The commander of rebel Syrian soldiers said Sunday there is no choice but to use military force to drive President Bashar Assad's regime from power as fears mounted that government troops will escalate their deadly crackdown on dissent after Russia and China vetoed a UN resolution aimed at resolving the crisis.
    ...
    "There is no other road" except military action to topple Assad after the vetoes at the UN, the commander of the Free Syrian Army told The Associated Press by telephone from Turkey.

    "We consider that Syria is occupied by a criminal gang and we must liberate the country from this gang," Col. Riad al-Asaad said. "This regime does not understand the language of politics, it only understands the language of force."
    ...
    A deeply sensitive question is whether such a coalition would back the Free Syrian Army. There appears to be deep hesitation among Western countries, fearing a further militarization of the conflict.

    In an interview with Al-Arabiya TV on Saturday after the U.N., the head of the Syrian National Council Burhan Ghalioun said a coalition might give the FSA support "if necessary" to "protect the Syrian people."
    BL: The "Western countries" are nowhere near armed intervention.

    Turkey warns Assad to not misread failed resolution at the UN:

    5 February 2012 / TODAY'S ZAMAN WITH WIRES, ANKARA

    Turkey warned the Syrian regime against misreading the will of international community after the UN Security Council failed to adopt a strong resolution following a veto by Russia and China.

    “The rejection of this resolution must never constitute a pretext for the Syrian administration to add new mistakes to the existing ones,” a statement issued by the Foreign Ministry said on Saturday. ...

    Speaking to a group of reporters on the sidelines of the 48th Munich Security Conference in Germany over the weekend, Turkish Foreign Minister Ahmet Davutoğlu stated that Turkey will not sit idly by in the face of killings perpetrated against civilian protestors in its southern neighbor. He did not specify, however, what steps Ankara is considering against Syria at this juncture.

    Delivering a speech at conference, Davutoğlu said Turkey, as a neighboring country, had a moral responsibility for the protection of Syrian people. If needed, Turkey could host Syrian people wanting to escape the violence, he said, adding that this could be a powerful signal to the Assad administration. He dismissed claims that Turkey held talks under a NATO banner for a military intervention in Syria as baseless. Commenting on Iran, Davutoğlu said that a military intervention in Iran would be disaster for the region and urged negotiations instead.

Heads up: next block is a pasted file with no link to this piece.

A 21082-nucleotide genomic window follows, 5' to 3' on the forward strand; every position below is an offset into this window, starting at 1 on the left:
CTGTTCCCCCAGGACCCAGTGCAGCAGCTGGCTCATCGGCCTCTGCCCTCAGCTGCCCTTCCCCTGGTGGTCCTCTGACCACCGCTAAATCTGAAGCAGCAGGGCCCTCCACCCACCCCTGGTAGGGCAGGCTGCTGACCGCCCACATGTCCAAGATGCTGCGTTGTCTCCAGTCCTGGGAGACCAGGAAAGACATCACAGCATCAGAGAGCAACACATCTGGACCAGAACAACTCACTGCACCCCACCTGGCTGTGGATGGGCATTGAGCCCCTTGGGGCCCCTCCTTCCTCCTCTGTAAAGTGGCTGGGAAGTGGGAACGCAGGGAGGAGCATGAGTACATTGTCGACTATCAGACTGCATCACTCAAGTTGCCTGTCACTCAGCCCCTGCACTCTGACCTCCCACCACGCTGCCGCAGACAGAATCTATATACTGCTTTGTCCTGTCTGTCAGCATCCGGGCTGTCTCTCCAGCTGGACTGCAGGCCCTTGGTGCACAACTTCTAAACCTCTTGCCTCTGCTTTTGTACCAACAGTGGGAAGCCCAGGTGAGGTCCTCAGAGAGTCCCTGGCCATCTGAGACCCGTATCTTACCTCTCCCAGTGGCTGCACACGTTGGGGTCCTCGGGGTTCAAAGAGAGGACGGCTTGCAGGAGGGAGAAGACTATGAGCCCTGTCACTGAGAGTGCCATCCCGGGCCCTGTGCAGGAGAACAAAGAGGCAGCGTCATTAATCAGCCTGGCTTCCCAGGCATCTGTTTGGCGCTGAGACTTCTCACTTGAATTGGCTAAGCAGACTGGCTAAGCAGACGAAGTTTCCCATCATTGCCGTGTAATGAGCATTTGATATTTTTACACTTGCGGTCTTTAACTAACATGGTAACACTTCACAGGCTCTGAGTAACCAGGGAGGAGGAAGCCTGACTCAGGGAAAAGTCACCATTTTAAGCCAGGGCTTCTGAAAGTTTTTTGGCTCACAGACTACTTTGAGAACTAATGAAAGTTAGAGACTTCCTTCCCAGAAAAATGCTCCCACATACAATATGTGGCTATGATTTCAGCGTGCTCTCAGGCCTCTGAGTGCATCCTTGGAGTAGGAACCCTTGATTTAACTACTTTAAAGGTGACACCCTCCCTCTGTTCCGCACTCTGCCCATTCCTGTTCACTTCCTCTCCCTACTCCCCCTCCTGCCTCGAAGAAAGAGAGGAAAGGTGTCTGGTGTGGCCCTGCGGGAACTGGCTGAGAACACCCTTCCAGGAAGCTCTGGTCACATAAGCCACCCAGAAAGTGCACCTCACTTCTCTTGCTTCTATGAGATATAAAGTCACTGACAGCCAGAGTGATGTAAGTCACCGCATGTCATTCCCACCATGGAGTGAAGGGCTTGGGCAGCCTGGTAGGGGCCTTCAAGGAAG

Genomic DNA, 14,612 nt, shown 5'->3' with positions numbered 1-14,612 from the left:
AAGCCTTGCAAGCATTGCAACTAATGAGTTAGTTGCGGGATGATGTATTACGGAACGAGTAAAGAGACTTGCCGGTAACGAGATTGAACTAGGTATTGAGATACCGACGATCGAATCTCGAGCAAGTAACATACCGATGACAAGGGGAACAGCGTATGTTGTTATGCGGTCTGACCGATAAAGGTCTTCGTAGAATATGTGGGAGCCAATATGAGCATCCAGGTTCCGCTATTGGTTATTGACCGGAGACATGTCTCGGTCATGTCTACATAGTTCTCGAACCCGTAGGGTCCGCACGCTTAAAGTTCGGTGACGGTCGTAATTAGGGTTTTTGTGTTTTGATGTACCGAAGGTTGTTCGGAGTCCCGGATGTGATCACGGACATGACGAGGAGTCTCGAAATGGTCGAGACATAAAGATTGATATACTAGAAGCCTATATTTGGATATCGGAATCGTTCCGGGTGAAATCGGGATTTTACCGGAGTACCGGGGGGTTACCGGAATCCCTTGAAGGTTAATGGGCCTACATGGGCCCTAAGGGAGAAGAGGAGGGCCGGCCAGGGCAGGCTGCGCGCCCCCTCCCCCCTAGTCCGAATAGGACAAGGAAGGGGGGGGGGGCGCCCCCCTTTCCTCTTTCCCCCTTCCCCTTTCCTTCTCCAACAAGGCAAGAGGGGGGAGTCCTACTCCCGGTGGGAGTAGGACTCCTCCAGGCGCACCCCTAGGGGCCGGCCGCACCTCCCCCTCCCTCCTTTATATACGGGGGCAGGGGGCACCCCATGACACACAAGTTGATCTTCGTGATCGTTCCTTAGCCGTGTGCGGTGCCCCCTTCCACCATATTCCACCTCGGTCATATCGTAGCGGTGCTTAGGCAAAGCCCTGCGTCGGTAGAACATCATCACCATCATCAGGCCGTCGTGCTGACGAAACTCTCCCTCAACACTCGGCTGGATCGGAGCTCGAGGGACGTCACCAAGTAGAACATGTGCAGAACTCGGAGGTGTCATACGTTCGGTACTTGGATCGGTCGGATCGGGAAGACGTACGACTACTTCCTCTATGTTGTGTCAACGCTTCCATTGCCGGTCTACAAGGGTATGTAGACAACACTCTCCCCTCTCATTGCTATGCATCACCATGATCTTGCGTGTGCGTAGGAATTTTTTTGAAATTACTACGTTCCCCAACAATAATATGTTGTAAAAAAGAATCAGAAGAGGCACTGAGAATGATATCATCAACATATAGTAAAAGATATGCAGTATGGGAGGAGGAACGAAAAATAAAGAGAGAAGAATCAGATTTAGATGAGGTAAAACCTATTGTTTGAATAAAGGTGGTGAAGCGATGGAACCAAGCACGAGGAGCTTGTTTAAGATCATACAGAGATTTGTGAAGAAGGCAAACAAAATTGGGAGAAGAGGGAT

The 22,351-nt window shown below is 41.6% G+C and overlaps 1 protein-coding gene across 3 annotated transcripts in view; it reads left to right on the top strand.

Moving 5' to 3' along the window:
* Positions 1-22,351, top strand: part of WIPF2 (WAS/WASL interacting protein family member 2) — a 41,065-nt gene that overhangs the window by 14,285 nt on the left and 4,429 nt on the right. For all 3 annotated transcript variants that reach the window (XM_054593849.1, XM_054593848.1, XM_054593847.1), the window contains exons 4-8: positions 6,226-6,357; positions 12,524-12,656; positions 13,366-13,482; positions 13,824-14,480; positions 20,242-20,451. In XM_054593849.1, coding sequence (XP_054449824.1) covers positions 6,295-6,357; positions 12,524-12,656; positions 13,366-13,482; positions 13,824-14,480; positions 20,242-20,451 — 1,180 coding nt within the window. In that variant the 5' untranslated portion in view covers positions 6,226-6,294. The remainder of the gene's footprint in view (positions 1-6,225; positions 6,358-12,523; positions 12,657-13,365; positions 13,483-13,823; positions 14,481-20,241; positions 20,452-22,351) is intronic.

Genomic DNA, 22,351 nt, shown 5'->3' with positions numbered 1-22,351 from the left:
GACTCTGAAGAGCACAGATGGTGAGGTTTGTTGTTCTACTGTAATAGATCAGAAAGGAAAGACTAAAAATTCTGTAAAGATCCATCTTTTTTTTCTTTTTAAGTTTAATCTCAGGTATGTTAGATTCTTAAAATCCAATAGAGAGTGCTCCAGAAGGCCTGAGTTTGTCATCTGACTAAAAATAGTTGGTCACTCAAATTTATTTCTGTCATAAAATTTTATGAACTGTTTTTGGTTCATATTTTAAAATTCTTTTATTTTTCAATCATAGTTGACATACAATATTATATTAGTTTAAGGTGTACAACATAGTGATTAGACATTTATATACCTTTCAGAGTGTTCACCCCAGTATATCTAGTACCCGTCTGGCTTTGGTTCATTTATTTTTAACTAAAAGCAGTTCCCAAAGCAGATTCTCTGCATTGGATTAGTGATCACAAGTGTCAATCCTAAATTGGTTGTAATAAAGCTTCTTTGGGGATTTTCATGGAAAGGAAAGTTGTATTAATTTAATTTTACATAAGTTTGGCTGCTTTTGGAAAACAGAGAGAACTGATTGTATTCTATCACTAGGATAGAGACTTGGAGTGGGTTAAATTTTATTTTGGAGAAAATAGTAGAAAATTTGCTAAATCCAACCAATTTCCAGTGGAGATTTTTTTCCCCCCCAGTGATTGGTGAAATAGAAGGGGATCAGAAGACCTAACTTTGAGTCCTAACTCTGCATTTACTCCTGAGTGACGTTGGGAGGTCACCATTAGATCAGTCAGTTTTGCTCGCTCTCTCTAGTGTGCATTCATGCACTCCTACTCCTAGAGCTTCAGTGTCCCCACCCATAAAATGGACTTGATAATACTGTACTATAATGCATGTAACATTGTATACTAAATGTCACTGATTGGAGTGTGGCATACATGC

...
    Deputy Prime Minister Bülent Arınç slammed Iran on Sunday, saying that if Tehran keeps silent in face of the atrocities committed in Homs, it should take out the word “Islam” from the official name. “We know there is a country called the ‘Islamic Republic of Iran.' It is not a republic of a certain sect. Intentionally killing Muslims on such a [Holy] day is not something that can be disregarded,” he said in Bursa province. Arınç also claimed that the number of causalities in Homs has reached 500.

    Deputy Prime Minister Bekir Bozdağ also warned that the Syrian crisis should not be treated as political rivalry among competing global powers. “Countries should view Syria from a humanitarian perspective. If they continue to see it from a political rivalry persective, the Syrian regime will keep killing its own people,” he said in The Hague.

    Justice and Development Party (AK Party) Manisa deputy Naci Bostancı, who is also deputy chairman of the Human Rights Commission in the Turkish Parliament, told Today's Zaman that the Assad regime continues to misread the demands of its own people as well as calls from international stakeholders. “The regime will see this failed resolution as support for its actions,” he warned, adding that the fate of Assad was sealed no matter how hard he tries to cling onto power. ...
    These statements simply restate the Turkish position held over the past few months.

    From the same article, we learn that Syria has learned some "Lawfare" art: